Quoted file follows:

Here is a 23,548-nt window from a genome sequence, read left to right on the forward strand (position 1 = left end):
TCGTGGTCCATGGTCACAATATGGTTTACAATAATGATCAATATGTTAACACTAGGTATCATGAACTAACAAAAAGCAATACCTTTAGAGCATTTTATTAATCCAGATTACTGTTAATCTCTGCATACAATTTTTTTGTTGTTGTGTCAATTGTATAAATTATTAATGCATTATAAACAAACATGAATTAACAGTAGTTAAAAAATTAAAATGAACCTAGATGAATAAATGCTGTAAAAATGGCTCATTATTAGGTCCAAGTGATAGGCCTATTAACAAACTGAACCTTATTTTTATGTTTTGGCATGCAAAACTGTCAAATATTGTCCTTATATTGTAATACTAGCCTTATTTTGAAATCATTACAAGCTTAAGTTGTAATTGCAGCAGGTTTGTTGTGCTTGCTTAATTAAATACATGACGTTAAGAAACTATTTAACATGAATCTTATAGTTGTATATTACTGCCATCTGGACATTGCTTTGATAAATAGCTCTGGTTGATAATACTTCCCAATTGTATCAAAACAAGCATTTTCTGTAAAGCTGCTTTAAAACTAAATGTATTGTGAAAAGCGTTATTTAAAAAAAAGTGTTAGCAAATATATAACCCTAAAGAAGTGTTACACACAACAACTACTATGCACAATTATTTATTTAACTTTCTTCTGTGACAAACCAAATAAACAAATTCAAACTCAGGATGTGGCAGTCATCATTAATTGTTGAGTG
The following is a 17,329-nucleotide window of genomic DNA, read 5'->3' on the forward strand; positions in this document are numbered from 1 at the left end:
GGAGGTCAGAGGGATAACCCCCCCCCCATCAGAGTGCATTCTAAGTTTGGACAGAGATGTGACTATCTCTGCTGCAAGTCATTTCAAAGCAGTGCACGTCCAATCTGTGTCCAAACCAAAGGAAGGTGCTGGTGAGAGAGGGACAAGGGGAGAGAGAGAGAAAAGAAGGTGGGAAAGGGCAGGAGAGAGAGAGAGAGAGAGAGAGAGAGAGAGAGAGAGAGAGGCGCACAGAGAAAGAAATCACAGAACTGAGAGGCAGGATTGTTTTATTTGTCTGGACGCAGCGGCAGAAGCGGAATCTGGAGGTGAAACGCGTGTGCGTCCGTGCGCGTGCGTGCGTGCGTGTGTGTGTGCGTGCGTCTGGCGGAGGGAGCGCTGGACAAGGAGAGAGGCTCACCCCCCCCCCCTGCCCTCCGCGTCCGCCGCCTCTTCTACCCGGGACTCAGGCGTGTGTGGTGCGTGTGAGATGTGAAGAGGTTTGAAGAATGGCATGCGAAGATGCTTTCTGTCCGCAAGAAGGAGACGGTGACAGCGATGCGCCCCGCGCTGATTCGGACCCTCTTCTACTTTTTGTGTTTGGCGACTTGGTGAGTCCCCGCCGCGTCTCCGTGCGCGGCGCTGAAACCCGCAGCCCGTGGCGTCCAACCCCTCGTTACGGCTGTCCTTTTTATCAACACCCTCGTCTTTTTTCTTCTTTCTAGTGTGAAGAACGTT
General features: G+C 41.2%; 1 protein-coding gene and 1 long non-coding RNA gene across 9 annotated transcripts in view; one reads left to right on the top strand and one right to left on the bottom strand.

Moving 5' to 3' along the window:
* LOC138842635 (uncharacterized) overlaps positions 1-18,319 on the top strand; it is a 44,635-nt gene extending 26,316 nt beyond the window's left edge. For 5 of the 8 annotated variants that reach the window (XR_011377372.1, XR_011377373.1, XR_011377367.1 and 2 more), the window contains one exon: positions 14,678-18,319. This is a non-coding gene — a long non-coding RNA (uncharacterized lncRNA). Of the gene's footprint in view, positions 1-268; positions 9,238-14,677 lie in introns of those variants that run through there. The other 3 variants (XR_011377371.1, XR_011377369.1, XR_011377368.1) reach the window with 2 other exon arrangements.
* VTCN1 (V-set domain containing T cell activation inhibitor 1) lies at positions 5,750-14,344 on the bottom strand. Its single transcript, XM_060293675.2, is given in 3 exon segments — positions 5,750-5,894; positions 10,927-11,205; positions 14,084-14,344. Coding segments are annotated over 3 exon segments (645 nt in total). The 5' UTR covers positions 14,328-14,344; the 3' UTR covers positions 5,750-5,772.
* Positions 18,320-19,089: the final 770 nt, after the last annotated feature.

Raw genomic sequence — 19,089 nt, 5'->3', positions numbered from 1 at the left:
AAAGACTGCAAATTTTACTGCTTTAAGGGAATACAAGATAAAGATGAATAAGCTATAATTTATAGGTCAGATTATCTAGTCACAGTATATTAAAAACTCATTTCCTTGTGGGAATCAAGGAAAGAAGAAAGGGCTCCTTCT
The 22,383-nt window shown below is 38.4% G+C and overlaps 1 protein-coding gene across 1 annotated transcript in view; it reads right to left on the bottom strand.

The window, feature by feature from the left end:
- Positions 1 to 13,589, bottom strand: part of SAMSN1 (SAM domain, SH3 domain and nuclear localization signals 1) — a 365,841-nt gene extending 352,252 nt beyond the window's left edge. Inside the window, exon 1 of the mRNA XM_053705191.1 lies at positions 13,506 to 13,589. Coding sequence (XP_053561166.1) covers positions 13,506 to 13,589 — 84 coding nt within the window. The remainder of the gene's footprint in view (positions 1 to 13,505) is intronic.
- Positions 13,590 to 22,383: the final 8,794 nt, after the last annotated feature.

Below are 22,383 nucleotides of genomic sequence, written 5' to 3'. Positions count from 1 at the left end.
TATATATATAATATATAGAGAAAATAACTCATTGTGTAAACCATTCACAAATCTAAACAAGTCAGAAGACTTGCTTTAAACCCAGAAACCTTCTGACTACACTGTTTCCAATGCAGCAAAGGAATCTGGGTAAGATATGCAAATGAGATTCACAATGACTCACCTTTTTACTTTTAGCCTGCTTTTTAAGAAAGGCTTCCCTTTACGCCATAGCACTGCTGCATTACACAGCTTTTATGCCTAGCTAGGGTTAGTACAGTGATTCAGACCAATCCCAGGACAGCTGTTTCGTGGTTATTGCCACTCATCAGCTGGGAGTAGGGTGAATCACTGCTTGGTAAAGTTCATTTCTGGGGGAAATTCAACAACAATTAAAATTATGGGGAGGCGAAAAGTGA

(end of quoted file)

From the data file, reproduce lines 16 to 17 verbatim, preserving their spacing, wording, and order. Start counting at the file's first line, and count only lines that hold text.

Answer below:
Below are 22,383 nucleotides of genomic sequence, written 5' to 3'. Positions count from 1 at the left end.
TATATATATAATATATAGAGAAAATAACTCATTGTGTAAACCATTCACAAATCTAAACAAGTCAGAAGACTTGCTTTAAACCCAGAAACCTTCTGACTACACTGTTTCCAATGCAGCAAAGGAATCTGGGTAAGATATGCAAATGAGATTCACAATGACTCACCTTTTTACTTTTAGCCTGCTTTTTAAGAAAGGCTTCCCTTTACGCCATAGCACTGCTGCATTACACAGCTTTTATGCCTAGCTAGGGTTAGTACAGTGATTCAGACCAATCCCAGGACAGCTGTTTCGTGGTTATTGCCACTCATCAGCTGGGAGTAGGGTGAATCACTGCTTGGTAAAGTTCATTTCTGGGGGAAATTCAACAACAATTAAAATTATGGGGAGGCGAAAAGTGA